Uhm, my mind clicks, well surely it was the beginning of the fledglings who soon will be cheeping there, but no, intellectual and faith-based honesty decry their germ to be ancient. Their root is Eden.
Inside our study, I sat before the slider that opens to our deck and watched as she flew to us, perching among the rigid supports inside the large canvas umbrella that shades the table. As though gauging the suitability, she looked about, then in a flicker was gone.
which I wrote about here
, within a day, she had built a nest. (More pictures in this link.)
Of robins and their nesting habits, I read a little, learning that a bird’s nest expert is known as an oologist. The prospective mama lays one egg daily, with a total of two to four eggs each season. She lays them around noon and does not continuously set on the nest until all the eggs are laid…leaving the first eggs cold, so that all the babies will hatch close to the same time.
Sure enough, for hours she would disappear, then return, and a couple of times I think I saw Papa, who also sets on the nest to give Mama an occasional break.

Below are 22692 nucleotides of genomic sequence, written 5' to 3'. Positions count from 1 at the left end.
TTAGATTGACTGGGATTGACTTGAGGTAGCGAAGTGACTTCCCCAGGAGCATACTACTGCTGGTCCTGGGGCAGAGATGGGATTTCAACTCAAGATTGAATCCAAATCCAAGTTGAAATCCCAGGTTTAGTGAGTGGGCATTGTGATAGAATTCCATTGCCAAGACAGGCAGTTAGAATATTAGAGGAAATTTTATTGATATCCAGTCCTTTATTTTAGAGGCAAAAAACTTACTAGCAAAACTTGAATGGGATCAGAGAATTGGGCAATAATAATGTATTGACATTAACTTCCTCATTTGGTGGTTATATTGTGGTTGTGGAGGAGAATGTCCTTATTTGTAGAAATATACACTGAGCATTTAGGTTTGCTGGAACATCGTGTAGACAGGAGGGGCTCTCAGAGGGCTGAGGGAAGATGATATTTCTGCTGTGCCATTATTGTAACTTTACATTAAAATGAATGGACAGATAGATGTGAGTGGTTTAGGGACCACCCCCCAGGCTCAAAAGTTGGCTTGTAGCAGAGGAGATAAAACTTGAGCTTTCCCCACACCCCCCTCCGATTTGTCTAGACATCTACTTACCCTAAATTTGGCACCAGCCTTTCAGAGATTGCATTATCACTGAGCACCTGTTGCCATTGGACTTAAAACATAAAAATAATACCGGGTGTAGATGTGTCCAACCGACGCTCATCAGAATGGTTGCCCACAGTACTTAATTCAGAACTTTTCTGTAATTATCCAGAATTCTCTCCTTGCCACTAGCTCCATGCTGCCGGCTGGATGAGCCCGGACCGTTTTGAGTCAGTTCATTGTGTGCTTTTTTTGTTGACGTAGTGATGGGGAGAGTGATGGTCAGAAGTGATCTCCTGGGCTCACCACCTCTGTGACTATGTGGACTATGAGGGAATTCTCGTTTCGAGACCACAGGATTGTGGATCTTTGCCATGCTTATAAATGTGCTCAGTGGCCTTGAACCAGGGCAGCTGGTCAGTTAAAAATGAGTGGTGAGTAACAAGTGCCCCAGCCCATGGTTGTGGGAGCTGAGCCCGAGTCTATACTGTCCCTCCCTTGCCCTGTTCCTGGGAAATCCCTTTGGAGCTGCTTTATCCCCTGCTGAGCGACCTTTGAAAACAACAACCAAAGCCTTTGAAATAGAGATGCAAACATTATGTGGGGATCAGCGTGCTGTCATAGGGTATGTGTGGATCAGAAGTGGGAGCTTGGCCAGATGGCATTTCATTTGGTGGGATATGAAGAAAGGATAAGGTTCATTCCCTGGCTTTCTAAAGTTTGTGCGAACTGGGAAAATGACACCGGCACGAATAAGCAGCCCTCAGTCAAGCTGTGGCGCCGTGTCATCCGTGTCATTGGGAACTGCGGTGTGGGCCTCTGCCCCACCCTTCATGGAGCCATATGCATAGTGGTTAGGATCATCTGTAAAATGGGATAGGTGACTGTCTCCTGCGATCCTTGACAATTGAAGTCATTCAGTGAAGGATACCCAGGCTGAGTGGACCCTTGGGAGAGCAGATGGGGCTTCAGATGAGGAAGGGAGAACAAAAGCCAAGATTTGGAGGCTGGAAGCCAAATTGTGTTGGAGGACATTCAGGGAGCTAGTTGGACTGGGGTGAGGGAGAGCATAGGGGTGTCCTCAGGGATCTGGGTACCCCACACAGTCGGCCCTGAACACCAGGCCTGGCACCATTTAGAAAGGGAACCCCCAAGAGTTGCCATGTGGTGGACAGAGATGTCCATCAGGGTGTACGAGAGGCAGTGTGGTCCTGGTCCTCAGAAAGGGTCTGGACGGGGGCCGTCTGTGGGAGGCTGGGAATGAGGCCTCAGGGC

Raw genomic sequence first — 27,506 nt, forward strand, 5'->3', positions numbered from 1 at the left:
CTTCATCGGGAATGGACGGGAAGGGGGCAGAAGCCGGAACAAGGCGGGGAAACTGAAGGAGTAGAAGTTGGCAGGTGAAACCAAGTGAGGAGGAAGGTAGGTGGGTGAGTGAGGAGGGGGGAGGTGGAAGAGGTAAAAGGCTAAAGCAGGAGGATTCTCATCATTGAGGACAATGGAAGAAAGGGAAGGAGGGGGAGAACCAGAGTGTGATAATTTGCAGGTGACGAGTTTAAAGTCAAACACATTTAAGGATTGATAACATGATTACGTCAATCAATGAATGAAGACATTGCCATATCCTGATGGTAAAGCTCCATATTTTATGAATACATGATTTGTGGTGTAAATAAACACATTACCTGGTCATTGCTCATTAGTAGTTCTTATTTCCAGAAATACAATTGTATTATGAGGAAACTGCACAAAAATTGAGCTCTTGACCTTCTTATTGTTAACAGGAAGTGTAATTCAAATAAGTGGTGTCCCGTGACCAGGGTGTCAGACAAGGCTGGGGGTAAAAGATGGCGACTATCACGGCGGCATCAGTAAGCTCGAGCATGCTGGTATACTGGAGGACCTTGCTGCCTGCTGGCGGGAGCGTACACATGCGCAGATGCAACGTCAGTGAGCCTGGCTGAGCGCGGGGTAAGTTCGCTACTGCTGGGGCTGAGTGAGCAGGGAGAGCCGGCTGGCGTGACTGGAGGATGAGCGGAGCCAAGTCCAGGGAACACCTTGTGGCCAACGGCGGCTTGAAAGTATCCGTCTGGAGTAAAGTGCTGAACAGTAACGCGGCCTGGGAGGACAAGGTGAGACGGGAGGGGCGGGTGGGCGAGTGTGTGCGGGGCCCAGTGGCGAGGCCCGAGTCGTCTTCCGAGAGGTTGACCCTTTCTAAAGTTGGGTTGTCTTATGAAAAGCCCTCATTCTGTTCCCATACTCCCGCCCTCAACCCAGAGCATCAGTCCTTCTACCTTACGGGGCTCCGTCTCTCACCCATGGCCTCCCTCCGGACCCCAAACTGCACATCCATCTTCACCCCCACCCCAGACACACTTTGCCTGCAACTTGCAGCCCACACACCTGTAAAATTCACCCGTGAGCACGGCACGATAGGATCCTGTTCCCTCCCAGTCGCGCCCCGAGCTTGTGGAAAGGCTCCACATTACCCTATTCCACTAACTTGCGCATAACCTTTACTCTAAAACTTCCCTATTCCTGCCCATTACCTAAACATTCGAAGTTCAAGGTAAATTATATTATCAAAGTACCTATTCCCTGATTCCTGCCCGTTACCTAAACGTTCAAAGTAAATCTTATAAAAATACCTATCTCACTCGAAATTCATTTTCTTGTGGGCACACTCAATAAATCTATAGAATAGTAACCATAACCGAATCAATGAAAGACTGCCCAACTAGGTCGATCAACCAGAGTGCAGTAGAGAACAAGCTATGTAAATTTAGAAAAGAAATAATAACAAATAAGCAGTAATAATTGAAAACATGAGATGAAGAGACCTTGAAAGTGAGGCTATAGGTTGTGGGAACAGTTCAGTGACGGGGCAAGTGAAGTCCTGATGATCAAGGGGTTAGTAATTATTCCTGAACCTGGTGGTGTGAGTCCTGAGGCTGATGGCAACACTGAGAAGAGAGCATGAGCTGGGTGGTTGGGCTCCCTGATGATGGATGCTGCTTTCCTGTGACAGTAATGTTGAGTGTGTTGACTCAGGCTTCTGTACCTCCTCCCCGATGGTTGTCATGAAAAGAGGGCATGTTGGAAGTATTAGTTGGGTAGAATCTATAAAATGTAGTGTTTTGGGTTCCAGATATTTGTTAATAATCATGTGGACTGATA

Handsome dude, isn’t he?
On Friday, we had to leave Crestline and the drama that by the day was unfolding. My curiosity was boundless, and I knew I couldn’t probe around the nest or the parents would be disturbed, but I just had to see if there were eggs in that nest. So sweet Jerry climbed on a stool and held up a mirror so I could see the twin blue eggs that rested there.
A couple of hundred miles from where I am this morning, on our back deck in Crestline, life’s spectacular continuum broods. We’ll be going back in a couple of weeks, and I’m hoping to be there in time for a glimpse of a hungry nestling. For before he flutters away, before destiny whirls him on his long voyage, I want one last look.
My devotional blog is here.